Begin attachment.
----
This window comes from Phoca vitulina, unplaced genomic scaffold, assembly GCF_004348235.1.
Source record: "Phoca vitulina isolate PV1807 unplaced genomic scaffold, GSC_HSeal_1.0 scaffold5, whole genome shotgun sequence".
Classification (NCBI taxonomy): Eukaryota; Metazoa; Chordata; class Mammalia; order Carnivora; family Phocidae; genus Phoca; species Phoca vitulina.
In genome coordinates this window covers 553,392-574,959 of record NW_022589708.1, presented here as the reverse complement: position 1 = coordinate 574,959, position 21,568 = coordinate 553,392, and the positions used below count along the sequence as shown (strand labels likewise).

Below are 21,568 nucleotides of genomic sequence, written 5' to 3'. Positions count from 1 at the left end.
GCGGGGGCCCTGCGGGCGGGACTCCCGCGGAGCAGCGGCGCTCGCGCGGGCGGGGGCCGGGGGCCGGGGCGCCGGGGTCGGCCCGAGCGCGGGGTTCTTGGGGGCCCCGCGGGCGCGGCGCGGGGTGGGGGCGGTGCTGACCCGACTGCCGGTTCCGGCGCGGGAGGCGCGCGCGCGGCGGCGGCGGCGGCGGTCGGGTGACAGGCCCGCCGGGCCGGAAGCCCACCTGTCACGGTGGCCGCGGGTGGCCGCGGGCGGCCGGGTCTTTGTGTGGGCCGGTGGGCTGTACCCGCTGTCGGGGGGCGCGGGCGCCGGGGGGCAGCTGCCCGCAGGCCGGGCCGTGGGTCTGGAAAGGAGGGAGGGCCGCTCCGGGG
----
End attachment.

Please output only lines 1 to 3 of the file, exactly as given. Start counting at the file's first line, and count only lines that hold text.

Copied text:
This window comes from Phoca vitulina, unplaced genomic scaffold, assembly GCF_004348235.1.
Source record: "Phoca vitulina isolate PV1807 unplaced genomic scaffold, GSC_HSeal_1.0 scaffold5, whole genome shotgun sequence".
Classification (NCBI taxonomy): Eukaryota; Metazoa; Chordata; class Mammalia; order Carnivora; family Phocidae; genus Phoca; species Phoca vitulina.